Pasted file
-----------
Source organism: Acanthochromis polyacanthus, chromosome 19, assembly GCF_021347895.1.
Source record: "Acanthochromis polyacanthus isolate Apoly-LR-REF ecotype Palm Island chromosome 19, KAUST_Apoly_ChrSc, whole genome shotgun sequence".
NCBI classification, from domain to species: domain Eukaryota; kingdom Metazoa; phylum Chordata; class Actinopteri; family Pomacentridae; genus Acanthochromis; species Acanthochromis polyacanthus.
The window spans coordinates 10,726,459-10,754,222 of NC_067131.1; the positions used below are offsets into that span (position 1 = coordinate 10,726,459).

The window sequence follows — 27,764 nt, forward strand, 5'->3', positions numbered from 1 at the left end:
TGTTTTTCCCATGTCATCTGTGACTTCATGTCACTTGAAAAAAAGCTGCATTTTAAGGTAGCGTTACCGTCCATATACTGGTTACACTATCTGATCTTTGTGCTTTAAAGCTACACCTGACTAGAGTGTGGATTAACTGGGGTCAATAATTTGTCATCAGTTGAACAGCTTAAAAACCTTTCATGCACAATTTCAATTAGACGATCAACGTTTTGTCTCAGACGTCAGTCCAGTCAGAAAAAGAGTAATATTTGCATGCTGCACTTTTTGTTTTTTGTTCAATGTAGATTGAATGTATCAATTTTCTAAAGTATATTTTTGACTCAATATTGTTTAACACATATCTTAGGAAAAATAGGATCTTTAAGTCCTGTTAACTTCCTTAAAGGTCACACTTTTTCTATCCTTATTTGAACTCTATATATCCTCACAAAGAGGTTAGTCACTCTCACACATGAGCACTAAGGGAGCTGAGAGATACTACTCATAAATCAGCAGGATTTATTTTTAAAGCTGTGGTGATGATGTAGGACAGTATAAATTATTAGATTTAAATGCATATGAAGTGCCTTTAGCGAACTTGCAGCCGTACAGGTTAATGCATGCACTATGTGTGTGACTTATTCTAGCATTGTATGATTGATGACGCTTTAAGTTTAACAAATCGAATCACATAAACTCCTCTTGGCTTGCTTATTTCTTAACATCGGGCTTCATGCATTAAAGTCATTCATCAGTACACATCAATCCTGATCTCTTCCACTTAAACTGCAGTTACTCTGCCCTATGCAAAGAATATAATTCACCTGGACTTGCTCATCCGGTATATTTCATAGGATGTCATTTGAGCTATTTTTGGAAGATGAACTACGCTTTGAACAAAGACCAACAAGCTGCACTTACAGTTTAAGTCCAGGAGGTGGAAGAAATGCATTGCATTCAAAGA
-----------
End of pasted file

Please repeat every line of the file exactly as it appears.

Source organism: Acanthochromis polyacanthus, chromosome 19, assembly GCF_021347895.1.
Source record: "Acanthochromis polyacanthus isolate Apoly-LR-REF ecotype Palm Island chromosome 19, KAUST_Apoly_ChrSc, whole genome shotgun sequence".
NCBI classification, from domain to species: domain Eukaryota; kingdom Metazoa; phylum Chordata; class Actinopteri; family Pomacentridae; genus Acanthochromis; species Acanthochromis polyacanthus.
The window spans coordinates 10,726,459-10,754,222 of NC_067131.1; the positions used below are offsets into that span (position 1 = coordinate 10,726,459).

The window sequence follows — 27,764 nt, forward strand, 5'->3', positions numbered from 1 at the left end:
TGTTTTTCCCATGTCATCTGTGACTTCATGTCACTTGAAAAAAAGCTGCATTTTAAGGTAGCGTTACCGTCCATATACTGGTTACACTATCTGATCTTTGTGCTTTAAAGCTACACCTGACTAGAGTGTGGATTAACTGGGGTCAATAATTTGTCATCAGTTGAACAGCTTAAAAACCTTTCATGCACAATTTCAATTAGACGATCAACGTTTTGTCTCAGACGTCAGTCCAGTCAGAAAAAGAGTAATATTTGCATGCTGCACTTTTTGTTTTTTGTTCAATGTAGATTGAATGTATCAATTTTCTAAAGTATATTTTTGACTCAATATTGTTTAACACATATCTTAGGAAAAATAGGATCTTTAAGTCCTGTTAACTTCCTTAAAGGTCACACTTTTTCTATCCTTATTTGAACTCTATATATCCTCACAAAGAGGTTAGTCACTCTCACACATGAGCACTAAGGGAGCTGAGAGATACTACTCATAAATCAGCAGGATTTATTTTTAAAGCTGTGGTGATGATGTAGGACAGTATAAATTATTAGATTTAAATGCATATGAAGTGCCTTTAGCGAACTTGCAGCCGTACAGGTTAATGCATGCACTATGTGTGTGACTTATTCTAGCATTGTATGATTGATGACGCTTTAAGTTTAACAAATCGAATCACATAAACTCCTCTTGGCTTGCTTATTTCTTAACATCGGGCTTCATGCATTAAAGTCATTCATCAGTACACATCAATCCTGATCTCTTCCACTTAAACTGCAGTTACTCTGCCCTATGCAAAGAATATAATTCACCTGGACTTGCTCATCCGGTATATTTCATAGGATGTCATTTGAGCTATTTTTGGAAGATGAACTACGCTTTGAACAAAGACCAACAAGCTGCACTTACAGTTTAAGTCCAGGAGGTGGAAGAAATGCATTGCATTCAAAGA